5 innovative projects from HackUMBC - Technical.ly Baltimore

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Mar. 7, 2016 12:58 pm

5 innovative projects from HackUMBC

Here's a sampling of what the teams tackled at last weekend's 24-hour hackathon.

Team HTCPCP at HackUMBC.

(Photo by Stephen Babcock)

One group of college students wanted to build something to get their coffee ready. Another found a way to connect music, art and science through Leap Motion.

Close to 50 teams came out to HackUMBC this weekend to dig into projects. Here are five projects that stood out.

1. Rart

There were plenty of UMBC students involved, like Toni DeGuzman and Christopher Mills. The pair made a smart resume platform called Rart. The app guides a job-seeker through the process of building a resume, and filters out skills that are relevant to the specific job for which they are applying.

Christopher Mills and Toni DeGuzman.

Christopher Mills and Toni DeGuzman. (Photo by Stephen Babcock)

“A lot of people I know are like, ‘Oh man, I have to make a resume, I have to sign for an internship.’ So the idea came out of that need,” said Mills.

While they got the app up and running over the 24 hour event, DeGuzman said they see the potential to add more templates.

2. DJ Treegasm

“I had a dream where we would combine every single form of art in existence into one form,” said Wuqiong Fan. He initially thought they could hack a poem. But then the rest of the team, which also included Kevin Miller, Eric Herbert and Nat Baylon, brought the Leap Motion into the fold.

“Instead of using a poem, what if we used our hands instead,” said Fan.

With DJ Treegasm, moving a hand above the Leap Motion sensor allows the user to control both the pitch of a digital sound, and a design on a laptop screen. Raising a hand makes the pitch go higher. A pinch controls the volume.

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“Normally, people dance to the beat of music. With this, music follows the dance,” said Fan.

3. Hacked Together Coffee Pot Control Protocol
Team HTCPCP.

Team HTCPCP. (Photo by Stephen Babcock)

Winner of the longest name, this project from Zachariah Dzielinski, Zachary Stewart, Mark Murnane and Alexander Bauer was a hit both for its size and stack.

The HTCPCP is an early answer to a world that is not yet George Jetson-automated. The base is a Keurig machine, which includes a turntable for coffee cups. The K-Cups, move down through a PVC tube. When the coffee is ready, an alarm bell sounds to wake you up. And it’s voice-controlled with an Amazon Echo. Welcome to the hacked-together future.

4. Elections apps

Being the vertical where college kids have hit it big in the past (and now spend a lot of time), social media was a popular hack — and the timing of the event meant that the presidential election took center stage.

One app that combined the two elements was Twitter Critic. The quartet of Nathaniel Self, Nicholas KibbeyJeffrey Feng and Brandon Ginkemeyer created a program that plots reaction to a specific account’s tweets. They mapped Donald Trump — and he was all over the map. The clearest demonstration came with Leonardo DiCaprio’s account, whose positive reaction peaked last week when he finally won an Oscar.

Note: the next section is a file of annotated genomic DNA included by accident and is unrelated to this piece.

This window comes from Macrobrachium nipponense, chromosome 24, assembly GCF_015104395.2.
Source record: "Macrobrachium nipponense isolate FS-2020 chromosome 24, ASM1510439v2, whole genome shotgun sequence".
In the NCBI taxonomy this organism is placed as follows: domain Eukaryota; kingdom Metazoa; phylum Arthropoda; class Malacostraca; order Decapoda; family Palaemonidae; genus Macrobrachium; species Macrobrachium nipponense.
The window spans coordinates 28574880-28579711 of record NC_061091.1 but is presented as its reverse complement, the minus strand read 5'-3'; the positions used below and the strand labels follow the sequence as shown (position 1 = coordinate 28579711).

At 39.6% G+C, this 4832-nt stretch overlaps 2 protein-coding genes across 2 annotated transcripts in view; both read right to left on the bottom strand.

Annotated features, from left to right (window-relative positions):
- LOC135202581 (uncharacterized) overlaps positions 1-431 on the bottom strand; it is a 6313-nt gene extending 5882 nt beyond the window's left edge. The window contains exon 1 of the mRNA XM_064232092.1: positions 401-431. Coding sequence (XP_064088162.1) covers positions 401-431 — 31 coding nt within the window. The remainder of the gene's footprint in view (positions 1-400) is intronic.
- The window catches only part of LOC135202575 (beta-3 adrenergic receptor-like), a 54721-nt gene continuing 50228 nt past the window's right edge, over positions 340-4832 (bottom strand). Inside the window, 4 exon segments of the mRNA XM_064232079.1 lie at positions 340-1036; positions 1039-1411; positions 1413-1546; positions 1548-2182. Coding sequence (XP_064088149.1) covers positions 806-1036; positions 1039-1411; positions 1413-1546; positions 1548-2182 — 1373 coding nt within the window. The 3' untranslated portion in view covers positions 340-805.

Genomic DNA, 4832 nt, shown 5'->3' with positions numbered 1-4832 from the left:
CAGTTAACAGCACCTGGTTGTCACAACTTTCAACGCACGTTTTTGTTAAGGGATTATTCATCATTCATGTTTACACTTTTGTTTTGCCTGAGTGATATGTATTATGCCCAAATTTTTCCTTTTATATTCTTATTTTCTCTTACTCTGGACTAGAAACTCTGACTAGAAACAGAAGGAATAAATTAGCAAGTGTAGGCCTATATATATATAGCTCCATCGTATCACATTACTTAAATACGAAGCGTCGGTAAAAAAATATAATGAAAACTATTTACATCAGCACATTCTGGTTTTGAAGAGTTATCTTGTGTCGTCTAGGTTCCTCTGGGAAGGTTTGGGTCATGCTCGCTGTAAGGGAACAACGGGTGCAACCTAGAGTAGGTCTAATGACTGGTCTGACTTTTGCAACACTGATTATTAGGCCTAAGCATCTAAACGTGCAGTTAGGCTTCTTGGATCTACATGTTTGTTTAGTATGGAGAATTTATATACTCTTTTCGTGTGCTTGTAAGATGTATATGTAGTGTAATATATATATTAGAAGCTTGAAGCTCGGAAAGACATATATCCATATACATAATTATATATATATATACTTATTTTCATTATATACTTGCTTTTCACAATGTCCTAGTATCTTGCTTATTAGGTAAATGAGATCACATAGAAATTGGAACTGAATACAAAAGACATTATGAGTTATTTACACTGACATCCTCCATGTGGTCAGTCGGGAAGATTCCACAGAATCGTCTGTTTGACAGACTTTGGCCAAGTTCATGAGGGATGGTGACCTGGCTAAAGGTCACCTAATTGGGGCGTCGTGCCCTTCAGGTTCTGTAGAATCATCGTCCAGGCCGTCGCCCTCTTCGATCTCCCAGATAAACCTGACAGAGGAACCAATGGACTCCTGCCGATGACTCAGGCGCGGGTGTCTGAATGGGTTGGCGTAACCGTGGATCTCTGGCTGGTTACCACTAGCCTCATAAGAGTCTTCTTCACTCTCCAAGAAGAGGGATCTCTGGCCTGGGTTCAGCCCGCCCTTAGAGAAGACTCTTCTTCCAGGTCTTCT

Another app, called Electoral Roast, maps the negative fodder being said about any candidate. The project from Alexander Kyei, Cole Alban, Nick Hays and Michael Wittner is designed to help see where in the U.S. a candidate’s support or opposition is clustered.

5. Lots of Holes
Rolling over a pizza pothole.

Rolling over a pizza pothole. (Photo by Stephen Babcock)

A walk around the final showcase of projects on Sunday revealed that some teams were made up of high school students who traveled from Northern Virginia and the D.C. suburbs.

Among those was the team of Sharvil Pharekh, Vineet Shah and Rushad Antia. They made the trip from Montgomery County, Md. Their project made use of the accelerometer on an Android phone. Lots of Holes is designed to sense when a car goes over a pothole. Then, the app automatically reports that pothole and the measure of the size, and locates it onto Google Maps. Once the app is in many phones, the team wants it to give pothole fillers a crowdsourced priority list.

The team had car trouble, though. So, in order to test the app, they cut a hole in a pizza box and gathered some materials together from the hackathon for a model car.

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Stephen Babcock

Stephen Babcock is the lead reporter for Technical.ly Baltimore. A graduate of Northeastern University, he moved to Baltimore following a stint in New Orleans, where he served as managing editor of online news and culture publication NOLA Defender. While there, he also wrote for NOLA.com/The Times-Picayune. He was previously a reporter for the Rio Grande Sun of Northern New Mexico.

  • point

    That pot hole app exists and is in use. I forget where though. Some, city. Residents load to smart phone and, it detects the car motion and reports pot hole jolts to the repair group.

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